Brandi Chastain Donating Brain

Soccer legend will donate her brain for concussion research

Brandi Chastain, the famous soccer player who is known for her game winning goal in the 1999 Women's World Cup, has pledged to donate her brain to concussion research after she dies. Most people recover quickly from concussions, but others may have long term problems from getting striked too hard in the head. 47 year old Chastain announced her decision on Thursday March 10, 2016 to donate her brain to the Concussion Legacy Foundation. After her death, her brain will be given to VA-BU-CLF Brain Bank, which is a joint with the Department of Veterans Affairs and Boston University School of Medicine.


"It is really about: How I can help impact soccer beyond scoring a goal in 1999 in the World Cup final. Can I do something more to leave soccer in a better place than it was when I began this wonderful journey with this game?" Said Chastain, according to Newsela. She is looking to help make a difference in soccer and help find the cure for concussions.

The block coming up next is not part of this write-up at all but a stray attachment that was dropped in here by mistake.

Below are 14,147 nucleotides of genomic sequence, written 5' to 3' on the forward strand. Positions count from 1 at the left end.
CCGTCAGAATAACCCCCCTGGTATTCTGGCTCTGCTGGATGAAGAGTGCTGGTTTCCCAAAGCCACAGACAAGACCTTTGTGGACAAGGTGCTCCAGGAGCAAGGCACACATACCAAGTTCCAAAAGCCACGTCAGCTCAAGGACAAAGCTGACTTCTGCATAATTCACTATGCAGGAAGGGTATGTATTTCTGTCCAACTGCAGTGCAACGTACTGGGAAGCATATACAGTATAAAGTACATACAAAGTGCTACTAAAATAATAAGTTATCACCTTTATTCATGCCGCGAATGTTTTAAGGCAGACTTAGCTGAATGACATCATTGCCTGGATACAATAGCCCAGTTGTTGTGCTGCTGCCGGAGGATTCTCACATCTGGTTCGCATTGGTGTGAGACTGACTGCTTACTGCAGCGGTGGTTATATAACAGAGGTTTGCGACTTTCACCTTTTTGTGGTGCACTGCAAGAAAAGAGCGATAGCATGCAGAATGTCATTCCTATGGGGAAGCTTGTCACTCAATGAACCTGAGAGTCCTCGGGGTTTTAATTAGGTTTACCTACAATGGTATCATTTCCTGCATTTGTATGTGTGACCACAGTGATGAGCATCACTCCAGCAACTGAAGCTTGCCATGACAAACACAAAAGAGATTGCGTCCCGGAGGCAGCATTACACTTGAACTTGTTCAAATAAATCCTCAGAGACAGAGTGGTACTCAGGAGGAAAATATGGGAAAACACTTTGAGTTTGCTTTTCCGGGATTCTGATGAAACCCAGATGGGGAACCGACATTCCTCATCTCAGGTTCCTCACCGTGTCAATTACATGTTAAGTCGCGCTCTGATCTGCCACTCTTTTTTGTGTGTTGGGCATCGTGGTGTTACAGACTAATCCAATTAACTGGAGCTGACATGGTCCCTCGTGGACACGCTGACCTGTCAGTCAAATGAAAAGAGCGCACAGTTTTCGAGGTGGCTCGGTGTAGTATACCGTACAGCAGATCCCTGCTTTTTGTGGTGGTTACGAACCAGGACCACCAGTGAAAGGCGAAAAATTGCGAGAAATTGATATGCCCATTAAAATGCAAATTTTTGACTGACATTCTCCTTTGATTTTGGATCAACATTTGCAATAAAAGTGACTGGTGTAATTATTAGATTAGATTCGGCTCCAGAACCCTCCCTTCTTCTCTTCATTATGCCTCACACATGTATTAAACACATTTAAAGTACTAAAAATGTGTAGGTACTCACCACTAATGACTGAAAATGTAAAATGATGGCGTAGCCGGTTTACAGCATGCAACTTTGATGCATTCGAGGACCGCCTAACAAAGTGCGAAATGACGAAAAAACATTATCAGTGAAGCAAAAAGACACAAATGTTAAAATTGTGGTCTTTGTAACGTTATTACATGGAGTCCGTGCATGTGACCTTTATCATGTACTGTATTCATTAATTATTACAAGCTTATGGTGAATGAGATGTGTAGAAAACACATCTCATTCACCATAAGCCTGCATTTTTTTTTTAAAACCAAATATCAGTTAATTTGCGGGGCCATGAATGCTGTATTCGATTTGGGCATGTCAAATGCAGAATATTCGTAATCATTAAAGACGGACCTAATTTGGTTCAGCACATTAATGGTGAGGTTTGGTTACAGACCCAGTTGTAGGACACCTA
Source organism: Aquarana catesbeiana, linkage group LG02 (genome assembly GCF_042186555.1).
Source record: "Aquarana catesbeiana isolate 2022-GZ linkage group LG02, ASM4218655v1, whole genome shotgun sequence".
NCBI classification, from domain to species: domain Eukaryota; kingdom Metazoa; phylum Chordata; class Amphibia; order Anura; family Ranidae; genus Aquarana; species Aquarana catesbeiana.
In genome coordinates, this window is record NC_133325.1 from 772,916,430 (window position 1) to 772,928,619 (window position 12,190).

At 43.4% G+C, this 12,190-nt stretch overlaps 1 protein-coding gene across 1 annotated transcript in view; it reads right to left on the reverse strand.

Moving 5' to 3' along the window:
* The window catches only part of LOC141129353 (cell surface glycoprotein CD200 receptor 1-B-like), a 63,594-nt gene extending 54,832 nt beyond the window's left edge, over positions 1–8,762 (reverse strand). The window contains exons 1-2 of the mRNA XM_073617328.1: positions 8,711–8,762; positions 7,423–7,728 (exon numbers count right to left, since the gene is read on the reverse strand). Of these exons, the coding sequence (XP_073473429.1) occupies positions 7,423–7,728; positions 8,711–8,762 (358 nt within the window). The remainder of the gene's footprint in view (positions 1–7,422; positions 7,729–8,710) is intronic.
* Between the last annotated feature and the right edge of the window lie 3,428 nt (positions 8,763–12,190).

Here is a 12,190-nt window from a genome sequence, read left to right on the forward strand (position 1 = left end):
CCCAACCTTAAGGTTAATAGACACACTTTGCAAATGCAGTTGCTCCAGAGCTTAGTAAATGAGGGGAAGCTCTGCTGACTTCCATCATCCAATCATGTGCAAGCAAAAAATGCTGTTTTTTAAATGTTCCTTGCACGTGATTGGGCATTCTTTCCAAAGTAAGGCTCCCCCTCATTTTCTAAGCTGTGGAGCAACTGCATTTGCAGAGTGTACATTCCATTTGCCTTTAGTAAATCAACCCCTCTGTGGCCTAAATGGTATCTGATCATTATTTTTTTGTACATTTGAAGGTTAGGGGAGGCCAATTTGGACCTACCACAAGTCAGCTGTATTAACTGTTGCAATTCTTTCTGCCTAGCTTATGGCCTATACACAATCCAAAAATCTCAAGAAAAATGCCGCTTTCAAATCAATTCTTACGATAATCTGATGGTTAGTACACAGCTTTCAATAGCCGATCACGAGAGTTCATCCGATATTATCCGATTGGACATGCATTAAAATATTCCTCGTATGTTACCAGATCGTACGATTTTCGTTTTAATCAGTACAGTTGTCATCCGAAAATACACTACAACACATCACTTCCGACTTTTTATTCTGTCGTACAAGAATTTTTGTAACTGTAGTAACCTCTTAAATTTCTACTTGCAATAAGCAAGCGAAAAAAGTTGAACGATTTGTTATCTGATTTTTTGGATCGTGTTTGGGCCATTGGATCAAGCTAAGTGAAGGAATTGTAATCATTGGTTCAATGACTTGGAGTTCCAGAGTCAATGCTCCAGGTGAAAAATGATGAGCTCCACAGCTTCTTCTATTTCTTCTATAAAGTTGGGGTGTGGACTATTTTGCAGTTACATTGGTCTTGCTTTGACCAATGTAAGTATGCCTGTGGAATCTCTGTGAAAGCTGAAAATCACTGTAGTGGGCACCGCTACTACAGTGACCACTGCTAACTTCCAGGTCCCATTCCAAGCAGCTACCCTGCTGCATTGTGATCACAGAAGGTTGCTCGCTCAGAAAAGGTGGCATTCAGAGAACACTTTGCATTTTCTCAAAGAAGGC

Researchers are studying the human brain and spinal cord tissues after death and are trying to find the diagnosis for chronic traumatic encephalopathy. (CTE) This is caused by a blow or multiple blows to the head, this can progress to brain decaying, which causes memory loss, confusion, emotional issues, and other lifelong effects.

Dr. Ann McKee, who works at the Brain Bank, said that Chastain's pledge to donate her brain could really make an impact on concussion research. Studying her brain, could lead to a lot of knowledge about women's brain's. Chastian's goal from donating her brain is to make the game safer and the help soccer players from getting concussions, and if they do, to cure them easily. Today Chastain coaches kid's soccer. She also works with the Concussion Legacy Foundation, to help make soccer more safe, this including limiting head balls for younger plays. Chastain is not definitely sure she has had concussions, but thinks that she has had 2 or more. Concussions from heading the ball has most likely harmed her brain which could have made long or short term effects on her. Before there was much known about concussions, you would just "shake it off" and get back to playing, but today you must rest and sit out of sports until your head is well enough to get back into the game.

After Chastain had told her son about donating her brain after she dies she said to him, " Well, I won't need it anymore, so I might as well put it to good use."